Having made an absolute of liberty and having established the individual as sovereign, the liberal has no integrated view of the individual in society which can moderate either his passion for liberty or his desire for regulation and control. When liberty proves inadequate, government rushes in. And since the only function assigned to government by the principle of liberty is the negative one of protection against injury, when government is obliged to assume a positive role, neither its proper powers nor its proper limits have been defined. The paradox is inevitable: government tends to become unlimited when liberty itself is thought to be unlimited. The paradox brings others in its wake. While contemporary liberalism has enormously enhanced the roles of society, government, and the state, it has provided them with no principles of legitimacy.
The result is a recipe for social breakdown and political disillusionment—for what Himmelfarb termed “de-moralization.” It is a recipe she feared our society had set out to follow.
At that point, in the middle of the 1970s, Himmelfarb began to take a turn that mirrored the one Acton had taken. She went from being a historian of Victorian moralism to being also a Victorian-style moralist in her own time and place. That does not mean that she became a political activist. Her work retained the character of historical scholarship. But she came to think that the moral renewal achieved by Victorian Britain had some distinct lessons for her contemporaries, and she set out to analyze that achievement.
The Victorians had not merely spent moral capital amassed in prior ages. They had actually built up such capital themselves, through a moral and religious revolution of their own and also through intellectual exertions that could inform their successors.
So how had they done it? The Victorians, Himmelfarb argued, had essentially invented the modern concept of poverty, understood not simply as a social fact but as a moral problem that demanded the attention of society. This demand was answered both with a moral code (which emphasized responsibility) and with what we would now call a policy agenda (which emphasized compassion). And the two combined to “moralize” the politics of the Victorian age in a way that did enormous good not only for the poor as the larger society came to embrace the market economy.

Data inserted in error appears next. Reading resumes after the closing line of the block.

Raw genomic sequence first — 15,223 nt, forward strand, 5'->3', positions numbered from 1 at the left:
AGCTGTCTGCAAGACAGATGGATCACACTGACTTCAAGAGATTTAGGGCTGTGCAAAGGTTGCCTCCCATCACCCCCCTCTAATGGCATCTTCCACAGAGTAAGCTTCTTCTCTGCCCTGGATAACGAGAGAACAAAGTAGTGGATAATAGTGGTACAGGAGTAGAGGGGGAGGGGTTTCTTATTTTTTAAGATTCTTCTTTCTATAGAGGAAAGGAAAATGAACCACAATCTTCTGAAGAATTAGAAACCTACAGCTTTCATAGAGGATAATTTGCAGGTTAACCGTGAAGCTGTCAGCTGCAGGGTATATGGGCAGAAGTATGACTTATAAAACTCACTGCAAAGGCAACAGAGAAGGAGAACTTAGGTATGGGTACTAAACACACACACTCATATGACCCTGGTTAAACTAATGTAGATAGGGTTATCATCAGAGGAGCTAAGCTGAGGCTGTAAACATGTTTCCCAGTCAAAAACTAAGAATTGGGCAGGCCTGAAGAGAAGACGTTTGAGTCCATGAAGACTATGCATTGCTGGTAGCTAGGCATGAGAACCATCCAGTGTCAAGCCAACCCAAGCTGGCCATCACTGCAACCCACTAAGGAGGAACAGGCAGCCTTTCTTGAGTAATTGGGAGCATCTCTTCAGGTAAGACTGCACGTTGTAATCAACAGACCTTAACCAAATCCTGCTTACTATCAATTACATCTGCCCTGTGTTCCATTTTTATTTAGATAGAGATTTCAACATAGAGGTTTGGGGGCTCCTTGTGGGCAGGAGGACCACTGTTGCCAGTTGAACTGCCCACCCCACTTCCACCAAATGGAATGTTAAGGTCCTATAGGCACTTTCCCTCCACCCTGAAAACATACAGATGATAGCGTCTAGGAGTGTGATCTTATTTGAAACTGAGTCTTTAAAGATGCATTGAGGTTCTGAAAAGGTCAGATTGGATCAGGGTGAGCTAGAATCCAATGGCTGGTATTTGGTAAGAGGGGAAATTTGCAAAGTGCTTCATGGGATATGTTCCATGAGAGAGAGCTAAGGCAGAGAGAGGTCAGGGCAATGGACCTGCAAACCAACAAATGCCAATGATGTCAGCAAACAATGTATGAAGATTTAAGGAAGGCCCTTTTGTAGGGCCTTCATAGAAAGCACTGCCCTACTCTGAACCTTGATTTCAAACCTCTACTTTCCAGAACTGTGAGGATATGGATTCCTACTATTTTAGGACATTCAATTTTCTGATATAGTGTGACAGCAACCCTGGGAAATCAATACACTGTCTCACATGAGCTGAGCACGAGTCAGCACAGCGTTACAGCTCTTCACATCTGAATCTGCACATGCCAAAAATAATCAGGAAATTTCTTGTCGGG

“Compassion” was the most original of the essential concepts of this intellectual revolution. Drawing on Methodism and on the Scottish Enlightenment and its English evangelists, it combined sympathy and moral ambition in a way that ultimately added up to an entire social vision that turned out to be uniquely capable of powering renewal.
Himmelfarb’s work on this front proved exceptionally influential. Under its guidance, that portion of the American right inclined to insist on the moral character of political debates made compassion its watchword and emphasized moral culture—and especially marriage, childbearing, religion, and community—as a necessary complement to the market economy. George W. Bush’s “compassionate conservatism” was only the most obvious example, but the influence of this mode of thought is apparent over decades in every form of the conservative recoil from the (often-caricatured) libertarian framework of the right’s economic thinking. It is plainly present in today’s debates, even if their participants have not heard of Himmelfarb.
Over more than 70 years of engaging and careful scholarship, Gertrude Himmelfarb not only enabled us to know the Victorians far better; she also made it possible for us to answer the ever-present fear of irrevocable decline with a model of the replenishment of moral capital—and so of the possibility of renewal. A historian with moral clarity and purpose, her influence will continue to reverberate for as long as liberalism’s future depends upon its friendly critics.